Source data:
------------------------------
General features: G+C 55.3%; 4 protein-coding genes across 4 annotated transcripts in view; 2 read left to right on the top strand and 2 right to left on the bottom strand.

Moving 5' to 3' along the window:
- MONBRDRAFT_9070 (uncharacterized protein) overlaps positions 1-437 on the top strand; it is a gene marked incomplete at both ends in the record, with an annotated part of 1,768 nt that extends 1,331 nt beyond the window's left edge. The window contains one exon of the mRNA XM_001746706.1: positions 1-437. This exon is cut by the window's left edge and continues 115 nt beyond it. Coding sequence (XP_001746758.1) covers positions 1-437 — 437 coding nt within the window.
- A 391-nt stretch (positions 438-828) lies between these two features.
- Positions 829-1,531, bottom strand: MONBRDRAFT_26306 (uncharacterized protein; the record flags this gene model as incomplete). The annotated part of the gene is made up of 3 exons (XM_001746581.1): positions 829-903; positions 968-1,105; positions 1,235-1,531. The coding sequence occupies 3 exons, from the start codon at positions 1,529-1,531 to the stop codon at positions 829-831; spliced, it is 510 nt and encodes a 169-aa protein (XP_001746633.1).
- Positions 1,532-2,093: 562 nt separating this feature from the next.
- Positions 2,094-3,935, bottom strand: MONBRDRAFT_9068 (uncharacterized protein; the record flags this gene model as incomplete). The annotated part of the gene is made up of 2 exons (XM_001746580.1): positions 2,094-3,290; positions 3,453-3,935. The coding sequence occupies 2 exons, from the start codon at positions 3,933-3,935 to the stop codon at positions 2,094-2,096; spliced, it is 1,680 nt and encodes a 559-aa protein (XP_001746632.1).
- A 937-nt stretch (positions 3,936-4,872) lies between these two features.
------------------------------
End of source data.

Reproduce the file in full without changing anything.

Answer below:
General features: G+C 55.3%; 4 protein-coding genes across 4 annotated transcripts in view; 2 read left to right on the top strand and 2 right to left on the bottom strand.

Moving 5' to 3' along the window:
- MONBRDRAFT_9070 (uncharacterized protein) overlaps positions 1-437 on the top strand; it is a gene marked incomplete at both ends in the record, with an annotated part of 1,768 nt that extends 1,331 nt beyond the window's left edge. The window contains one exon of the mRNA XM_001746706.1: positions 1-437. This exon is cut by the window's left edge and continues 115 nt beyond it. Coding sequence (XP_001746758.1) covers positions 1-437 — 437 coding nt within the window.
- A 391-nt stretch (positions 438-828) lies between these two features.
- Positions 829-1,531, bottom strand: MONBRDRAFT_26306 (uncharacterized protein; the record flags this gene model as incomplete). The annotated part of the gene is made up of 3 exons (XM_001746581.1): positions 829-903; positions 968-1,105; positions 1,235-1,531. The coding sequence occupies 3 exons, from the start codon at positions 1,529-1,531 to the stop codon at positions 829-831; spliced, it is 510 nt and encodes a 169-aa protein (XP_001746633.1).
- Positions 1,532-2,093: 562 nt separating this feature from the next.
- Positions 2,094-3,935, bottom strand: MONBRDRAFT_9068 (uncharacterized protein; the record flags this gene model as incomplete). The annotated part of the gene is made up of 2 exons (XM_001746580.1): positions 2,094-3,290; positions 3,453-3,935. The coding sequence occupies 2 exons, from the start codon at positions 3,933-3,935 to the stop codon at positions 2,094-2,096; spliced, it is 1,680 nt and encodes a 559-aa protein (XP_001746632.1).
- A 937-nt stretch (positions 3,936-4,872) lies between these two features.